When the Chicago Cubs and their fans visited Miller Park for a series against the Brewers over Easter weekend it was, at times, difficult to discern which was the home team.
That made a perfect prelude for what is going to happen this week.
After watching four straight home games cancelled due to cold, snowy weather, the Cleveland Indians asked Major League Baseball officials about the possibility of playing a three-game series against the Los Angeles Angels of Anaheim at Miller Park.
After a flurry of phone calls, an announcement was made just before noon Monday.
While the Brewers are in Florida taking on the Marlins, the Indians will borrow Miller Park for three games against the Angels. First pitch Tuesday and Wednesday is at 6 p.m. Thursday is at noon. Tickets will cost $10. Parking is $8. Unlike a "normal" game, the Brewers have little idea how many fans will show up.
"Our expectations are realistic," said Rick Schlesinger, the Brewers executive vice president of business operations. "You've got two teams not in the market playing, and you have essentially 24 hours notice for the fan base to come out here after we just played six games here.
"If we have 5,000 people here, I don't view it as a failure of the marketing. If we have 25,000, I don't view it as success of the marketing. I think it has its own dynamics. The novelty of it will be relevant. On the other hand, as much as Milwaukee fans love baseball, there are probably not a lot of hardcore Angels or Indians fans living in the Greater Milwaukee area.
"I view this as sort of a special outside the lines. I'd love to see as many people as possible here."
So would the Indians and Angels.
"It is what it is," Indians slugger Travis Hafner told MLB.com. "There's bad weather and snow, and there's really nothing you can do. It's a bad time to have a 10-game homestand. I guess we'll have our home opener in Milwaukee."
Although the Brewers will foot the bill for things for everything from heating the ballpark, which could cost up to $20,000, to paying ushers, security personnel and cleaning crews, the club likely will neither lose nor make money on the endeavor. Schlesinger declined to address financial specifics.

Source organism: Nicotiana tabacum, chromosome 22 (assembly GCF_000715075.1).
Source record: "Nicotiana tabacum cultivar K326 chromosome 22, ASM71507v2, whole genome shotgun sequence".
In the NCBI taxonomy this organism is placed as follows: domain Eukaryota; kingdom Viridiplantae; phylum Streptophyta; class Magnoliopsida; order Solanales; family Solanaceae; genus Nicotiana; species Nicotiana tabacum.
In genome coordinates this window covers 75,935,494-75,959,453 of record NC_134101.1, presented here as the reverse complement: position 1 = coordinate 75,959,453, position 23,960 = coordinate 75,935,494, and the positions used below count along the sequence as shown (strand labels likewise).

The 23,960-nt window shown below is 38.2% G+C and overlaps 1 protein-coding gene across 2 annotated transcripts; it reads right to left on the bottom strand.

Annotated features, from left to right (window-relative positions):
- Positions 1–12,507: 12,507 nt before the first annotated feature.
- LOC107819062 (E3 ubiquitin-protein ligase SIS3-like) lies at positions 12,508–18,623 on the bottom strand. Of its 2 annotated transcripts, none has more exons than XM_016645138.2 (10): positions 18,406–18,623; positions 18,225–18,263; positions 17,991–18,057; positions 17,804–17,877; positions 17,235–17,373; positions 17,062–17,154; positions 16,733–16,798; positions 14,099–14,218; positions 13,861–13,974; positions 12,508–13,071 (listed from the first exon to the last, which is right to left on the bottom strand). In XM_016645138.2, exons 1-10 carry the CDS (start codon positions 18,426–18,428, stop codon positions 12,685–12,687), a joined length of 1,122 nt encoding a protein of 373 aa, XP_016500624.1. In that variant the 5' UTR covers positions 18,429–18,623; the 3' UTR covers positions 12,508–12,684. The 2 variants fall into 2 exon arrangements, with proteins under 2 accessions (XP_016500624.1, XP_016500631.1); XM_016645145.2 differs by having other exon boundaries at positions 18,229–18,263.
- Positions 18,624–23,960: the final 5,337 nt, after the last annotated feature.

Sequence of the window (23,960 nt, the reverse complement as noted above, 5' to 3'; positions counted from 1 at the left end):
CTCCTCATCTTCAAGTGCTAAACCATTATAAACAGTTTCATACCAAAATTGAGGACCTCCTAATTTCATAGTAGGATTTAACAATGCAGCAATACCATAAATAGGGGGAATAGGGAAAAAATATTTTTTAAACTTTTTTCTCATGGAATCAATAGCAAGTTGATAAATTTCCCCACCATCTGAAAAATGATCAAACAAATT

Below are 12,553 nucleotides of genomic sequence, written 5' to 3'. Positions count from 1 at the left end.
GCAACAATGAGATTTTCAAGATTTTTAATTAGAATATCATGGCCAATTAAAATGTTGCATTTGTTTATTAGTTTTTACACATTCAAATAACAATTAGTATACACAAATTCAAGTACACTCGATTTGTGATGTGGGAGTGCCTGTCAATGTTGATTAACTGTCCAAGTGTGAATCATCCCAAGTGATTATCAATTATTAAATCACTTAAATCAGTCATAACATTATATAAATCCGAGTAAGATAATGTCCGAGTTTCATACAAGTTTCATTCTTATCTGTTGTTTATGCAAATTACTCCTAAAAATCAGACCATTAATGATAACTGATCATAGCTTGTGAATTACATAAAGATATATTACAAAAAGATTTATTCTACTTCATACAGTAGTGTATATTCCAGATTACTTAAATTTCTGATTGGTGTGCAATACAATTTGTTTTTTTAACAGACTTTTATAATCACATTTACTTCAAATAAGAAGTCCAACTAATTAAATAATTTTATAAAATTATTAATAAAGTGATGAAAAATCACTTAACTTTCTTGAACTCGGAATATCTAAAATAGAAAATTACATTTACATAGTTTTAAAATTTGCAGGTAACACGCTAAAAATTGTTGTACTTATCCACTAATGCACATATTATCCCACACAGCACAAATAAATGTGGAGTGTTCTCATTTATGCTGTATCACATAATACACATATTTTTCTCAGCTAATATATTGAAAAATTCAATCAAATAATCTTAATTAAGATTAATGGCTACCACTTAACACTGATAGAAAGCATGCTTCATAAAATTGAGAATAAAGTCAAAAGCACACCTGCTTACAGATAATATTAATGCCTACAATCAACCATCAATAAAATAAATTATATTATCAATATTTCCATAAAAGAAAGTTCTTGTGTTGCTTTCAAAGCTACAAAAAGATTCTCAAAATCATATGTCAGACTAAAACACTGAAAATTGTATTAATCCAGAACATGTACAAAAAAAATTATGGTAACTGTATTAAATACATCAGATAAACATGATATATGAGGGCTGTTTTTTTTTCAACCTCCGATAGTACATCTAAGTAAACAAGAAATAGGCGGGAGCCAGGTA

"We'll worry about expenses and revenues later," he said. "We're all partners in an enterprise called Major League Baseball. We're competing with teams, but at the end of the day if we can help other teams out in a situation -- if the situation were reversed, we'd get help from another team.
"We look at it as we're partners and this is what it's all about; helping our partners."
According to the Elias Sports Bureau, the games this week will represent the second time since 1961 that major-league games have been relocated due to weather. The other instance was Sept. 13-14, 2004, when Hurricane Ivan forced the Marlins and Expos to move a series from Miami to Chicago's U.S. Cellular Field.
Aside from the Brewers-Cubs affairs, Milwaukee has had some "neutral" games in the past. In the late 1960s, the Chicago White Sox played regular-season games at County Stadium.
The Indians, snowed out of four straight games against Seattle in what was supposed to be their opening series at home, hope to return to Jacobs Field for a home game Friday night against the Chicago White Sox.
"It would be Friday the 13th," Schlesinger said, noting the coincidence of the date.
In the meantime, Cleveland will be the home team at Miller Park and will occupy the visitor's clubhouse and third-base dugout. Anaheim will use the home clubhouse, but the Brewers will lock up manager Ned Yost's office and the video room.
"They won't be able to get any of our secrets," general manager Doug Melvin said.
During spring training, the Brewers didn't make a secret of the fact that they were upset with Angels management for sending "minor-league" teams to play games at Maryvale Baseball Park.
"I told (manager) Ned (Yost) that this (series) will give me a chance to scout the Angels' big-league club," Melvin said.
The Indians have a special link to Milwaukee. In 1989, the baseball scenes for the movie "Major League," which featured the Indians, were shot at County Stadium, which was decorated to be Cleveland Municipal Stadium. Brewers announcer Bob Uecker portrayed Indians announcer Harry Doyle in the flick.
In a strange twist, a special edition of the "Major League" DVD is to be released today. The Indians had planned to give out Rick "Wild Thing" Vaughn glasses at the game Tuesday to mark the occasion. Vaughn was the Cleveland closer (played by Charlie Sheen) in the movie.
Host of “The Drew Olson Show,” which airs 1-3 p.m. weekdays on The Big 902. Sidekick on “The Mike Heller Show,” airing weekdays on The Big 920 and a statewide network including stations in Madison, Appleton and Wausau. Co-author of Bill Schroeder’s “If These Walls Could Talk: Milwaukee Brewers” on Triumph Books. Co-host of “Big 12 Sports Saturday,” which airs Saturdays during football season on WISN-12. Former senior editor at OnMilwaukee.com. Former reporter at the Milwaukee Journal Sentinel.